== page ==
November 17th, 2010 by Jamie Estep
The credit card terminal monopoly is official
It just goes to show that US government anti-trust regulations do not apply to B2B organizations!
Verifone just acquired Hypercom corporation. This effectively removes all legitimate competition from the US credit card terminal market. Verifone’s own products have suffered a decline in reliability and quality starting 5 or 6 years ago, so naturally Verifone began purchasing competitors. They started with wireless leader Lipman, and then acquired Way Systems, and now have taken down the last barrier, Hypercom. Verifone stated that this acquisition was to expand their presence in the European market, but make no mistake it removed their last competition from the US market completely.
I don’t want to forget Ingenico whom is one of the worlds largest terminal manufacturers, however they are a mere drop in the bucket in the US and sell almost exclusively to large chains and direct placement deals that normal mom and pop merchants will never see.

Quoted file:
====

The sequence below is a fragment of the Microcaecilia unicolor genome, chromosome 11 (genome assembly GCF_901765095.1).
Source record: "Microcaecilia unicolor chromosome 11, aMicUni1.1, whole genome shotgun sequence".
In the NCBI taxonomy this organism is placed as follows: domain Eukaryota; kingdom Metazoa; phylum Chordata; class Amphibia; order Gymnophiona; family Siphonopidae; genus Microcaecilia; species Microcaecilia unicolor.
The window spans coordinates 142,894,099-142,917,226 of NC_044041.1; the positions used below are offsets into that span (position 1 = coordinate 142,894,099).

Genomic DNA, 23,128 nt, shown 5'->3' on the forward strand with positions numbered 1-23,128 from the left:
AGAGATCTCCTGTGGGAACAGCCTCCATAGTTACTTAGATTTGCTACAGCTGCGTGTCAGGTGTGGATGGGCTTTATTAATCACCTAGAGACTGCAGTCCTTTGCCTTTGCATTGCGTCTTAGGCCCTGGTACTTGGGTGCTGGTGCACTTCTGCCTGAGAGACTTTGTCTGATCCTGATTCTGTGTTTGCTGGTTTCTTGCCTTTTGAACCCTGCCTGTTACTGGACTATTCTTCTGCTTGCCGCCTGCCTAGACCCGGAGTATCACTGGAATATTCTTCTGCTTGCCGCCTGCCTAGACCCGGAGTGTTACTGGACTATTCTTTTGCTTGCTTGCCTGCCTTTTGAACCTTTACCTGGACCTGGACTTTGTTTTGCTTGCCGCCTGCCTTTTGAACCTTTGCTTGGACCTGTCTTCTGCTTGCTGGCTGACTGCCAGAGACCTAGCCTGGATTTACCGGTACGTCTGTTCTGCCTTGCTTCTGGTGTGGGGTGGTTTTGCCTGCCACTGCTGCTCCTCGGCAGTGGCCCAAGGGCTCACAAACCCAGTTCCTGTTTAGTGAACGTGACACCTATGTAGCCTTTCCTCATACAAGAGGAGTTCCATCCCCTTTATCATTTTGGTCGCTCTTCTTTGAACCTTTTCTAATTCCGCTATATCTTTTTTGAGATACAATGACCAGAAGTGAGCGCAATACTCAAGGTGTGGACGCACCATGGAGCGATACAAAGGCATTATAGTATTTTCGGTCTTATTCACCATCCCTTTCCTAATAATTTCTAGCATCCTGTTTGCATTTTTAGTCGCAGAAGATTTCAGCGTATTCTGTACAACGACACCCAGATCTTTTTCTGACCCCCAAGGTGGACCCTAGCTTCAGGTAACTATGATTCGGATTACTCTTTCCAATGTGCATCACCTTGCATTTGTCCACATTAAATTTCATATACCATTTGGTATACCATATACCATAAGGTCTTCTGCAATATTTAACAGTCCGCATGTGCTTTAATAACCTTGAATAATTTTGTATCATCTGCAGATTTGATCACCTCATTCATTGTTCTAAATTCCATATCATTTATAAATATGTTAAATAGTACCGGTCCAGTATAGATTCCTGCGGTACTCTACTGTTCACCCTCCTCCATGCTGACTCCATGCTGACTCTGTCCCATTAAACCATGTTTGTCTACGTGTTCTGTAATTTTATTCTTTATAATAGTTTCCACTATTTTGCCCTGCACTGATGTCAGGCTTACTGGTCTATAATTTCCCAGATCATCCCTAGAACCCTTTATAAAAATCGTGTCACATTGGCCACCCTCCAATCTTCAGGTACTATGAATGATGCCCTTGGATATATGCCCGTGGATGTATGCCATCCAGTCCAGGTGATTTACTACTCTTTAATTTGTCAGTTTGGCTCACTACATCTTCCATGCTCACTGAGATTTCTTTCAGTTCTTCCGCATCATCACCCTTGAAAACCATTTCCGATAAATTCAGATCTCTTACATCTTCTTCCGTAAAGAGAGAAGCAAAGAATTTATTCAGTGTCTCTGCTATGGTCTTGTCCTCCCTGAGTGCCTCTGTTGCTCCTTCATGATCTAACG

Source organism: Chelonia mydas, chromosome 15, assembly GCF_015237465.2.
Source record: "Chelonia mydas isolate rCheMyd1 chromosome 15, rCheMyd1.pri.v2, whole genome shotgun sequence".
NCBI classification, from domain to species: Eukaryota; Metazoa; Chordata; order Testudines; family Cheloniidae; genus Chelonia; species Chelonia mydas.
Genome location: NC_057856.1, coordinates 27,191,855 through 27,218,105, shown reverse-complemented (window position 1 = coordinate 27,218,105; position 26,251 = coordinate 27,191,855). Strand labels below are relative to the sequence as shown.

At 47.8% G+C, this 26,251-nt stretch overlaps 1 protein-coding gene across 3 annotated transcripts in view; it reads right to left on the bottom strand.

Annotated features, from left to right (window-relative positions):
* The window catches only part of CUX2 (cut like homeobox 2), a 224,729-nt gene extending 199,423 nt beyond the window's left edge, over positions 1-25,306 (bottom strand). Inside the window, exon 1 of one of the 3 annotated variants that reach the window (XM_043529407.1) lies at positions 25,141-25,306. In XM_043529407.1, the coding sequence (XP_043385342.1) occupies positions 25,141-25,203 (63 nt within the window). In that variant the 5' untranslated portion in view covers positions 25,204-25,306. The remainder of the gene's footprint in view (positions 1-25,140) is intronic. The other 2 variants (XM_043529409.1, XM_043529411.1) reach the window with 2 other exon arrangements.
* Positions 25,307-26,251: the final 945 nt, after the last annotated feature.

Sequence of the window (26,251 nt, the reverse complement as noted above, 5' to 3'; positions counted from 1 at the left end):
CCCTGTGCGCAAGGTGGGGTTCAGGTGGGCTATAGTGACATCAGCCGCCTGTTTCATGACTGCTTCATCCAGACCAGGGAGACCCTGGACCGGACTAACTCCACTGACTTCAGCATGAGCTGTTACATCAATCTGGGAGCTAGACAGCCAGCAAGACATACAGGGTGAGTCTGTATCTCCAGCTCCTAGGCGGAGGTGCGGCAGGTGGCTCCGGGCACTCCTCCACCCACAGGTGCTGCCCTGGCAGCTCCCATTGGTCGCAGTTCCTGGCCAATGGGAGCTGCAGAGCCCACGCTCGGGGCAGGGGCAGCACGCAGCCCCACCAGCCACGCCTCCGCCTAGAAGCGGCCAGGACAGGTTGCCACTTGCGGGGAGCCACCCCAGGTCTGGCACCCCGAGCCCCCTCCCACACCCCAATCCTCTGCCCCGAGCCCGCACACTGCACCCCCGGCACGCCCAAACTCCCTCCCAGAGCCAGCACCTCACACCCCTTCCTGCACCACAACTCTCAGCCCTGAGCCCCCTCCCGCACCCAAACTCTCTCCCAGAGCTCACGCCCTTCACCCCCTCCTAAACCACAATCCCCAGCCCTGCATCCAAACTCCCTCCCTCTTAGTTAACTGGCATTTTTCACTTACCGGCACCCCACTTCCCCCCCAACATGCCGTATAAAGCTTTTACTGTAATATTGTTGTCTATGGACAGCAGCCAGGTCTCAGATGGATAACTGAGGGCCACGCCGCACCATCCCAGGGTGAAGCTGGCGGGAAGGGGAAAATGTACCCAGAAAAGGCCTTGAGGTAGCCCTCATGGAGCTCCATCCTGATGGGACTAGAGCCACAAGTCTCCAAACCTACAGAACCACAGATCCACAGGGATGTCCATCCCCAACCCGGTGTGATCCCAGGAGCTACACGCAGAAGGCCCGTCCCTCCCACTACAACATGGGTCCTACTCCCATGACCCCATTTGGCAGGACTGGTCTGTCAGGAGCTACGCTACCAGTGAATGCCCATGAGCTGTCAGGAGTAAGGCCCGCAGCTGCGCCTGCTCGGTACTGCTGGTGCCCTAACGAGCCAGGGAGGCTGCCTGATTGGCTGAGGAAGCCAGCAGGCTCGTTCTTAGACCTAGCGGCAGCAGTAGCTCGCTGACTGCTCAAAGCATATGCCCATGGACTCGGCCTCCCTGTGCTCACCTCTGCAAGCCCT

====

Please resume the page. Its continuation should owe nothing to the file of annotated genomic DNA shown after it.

I’m personally appalled that the government allowed this transaction to take place. On the bright side, if Verifone cannot produce a higher quality product, there’s several smaller manufacturers that are already gaining serious ground, most notably Dejavoo, ready to replace Hypercom. This will provide the perfect avenue for Dejavoo and others to become much larger terminal brands (until Verifone purchases them of course). Dejavoo’s product is far superior to Verifone or Hypercom and is cheaper than either.
I’m seriously holding back words on writing this. The impact of this on the credit card terminal industry would be comparable to Walmart purchasing Target or Microsoft purchasing Apple. This sort of acquisition is the reason that anti-trust laws exist. It’s unfortunate that the government’s priorities are so far removed from the B2B industries of the country.